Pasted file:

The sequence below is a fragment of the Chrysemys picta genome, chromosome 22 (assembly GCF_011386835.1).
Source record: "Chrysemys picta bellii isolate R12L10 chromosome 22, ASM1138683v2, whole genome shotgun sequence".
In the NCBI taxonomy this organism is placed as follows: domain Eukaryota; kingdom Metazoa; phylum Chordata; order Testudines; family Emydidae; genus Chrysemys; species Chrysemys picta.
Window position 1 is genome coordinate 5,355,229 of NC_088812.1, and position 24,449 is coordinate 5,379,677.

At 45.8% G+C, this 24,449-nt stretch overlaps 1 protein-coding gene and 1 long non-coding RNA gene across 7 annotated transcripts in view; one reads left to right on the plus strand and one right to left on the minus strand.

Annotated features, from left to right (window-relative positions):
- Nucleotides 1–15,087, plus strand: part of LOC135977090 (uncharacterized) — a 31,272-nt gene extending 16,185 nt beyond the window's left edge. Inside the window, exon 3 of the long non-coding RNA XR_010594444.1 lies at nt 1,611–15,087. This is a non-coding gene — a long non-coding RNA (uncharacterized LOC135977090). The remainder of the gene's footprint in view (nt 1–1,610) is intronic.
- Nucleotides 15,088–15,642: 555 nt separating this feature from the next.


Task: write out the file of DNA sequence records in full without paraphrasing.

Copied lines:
The sequence below is a fragment of the Chrysemys picta genome, chromosome 22 (assembly GCF_011386835.1).
Source record: "Chrysemys picta bellii isolate R12L10 chromosome 22, ASM1138683v2, whole genome shotgun sequence".
In the NCBI taxonomy this organism is placed as follows: domain Eukaryota; kingdom Metazoa; phylum Chordata; order Testudines; family Emydidae; genus Chrysemys; species Chrysemys picta.
Window position 1 is genome coordinate 5,355,229 of NC_088812.1, and position 24,449 is coordinate 5,379,677.

At 45.8% G+C, this 24,449-nt stretch overlaps 1 protein-coding gene and 1 long non-coding RNA gene across 7 annotated transcripts in view; one reads left to right on the plus strand and one right to left on the minus strand.

Annotated features, from left to right (window-relative positions):
- Nucleotides 1–15,087, plus strand: part of LOC135977090 (uncharacterized) — a 31,272-nt gene extending 16,185 nt beyond the window's left edge. Inside the window, exon 3 of the long non-coding RNA XR_010594444.1 lies at nt 1,611–15,087. This is a non-coding gene — a long non-coding RNA (uncharacterized LOC135977090). The remainder of the gene's footprint in view (nt 1–1,610) is intronic.
- Nucleotides 15,088–15,642: 555 nt separating this feature from the next.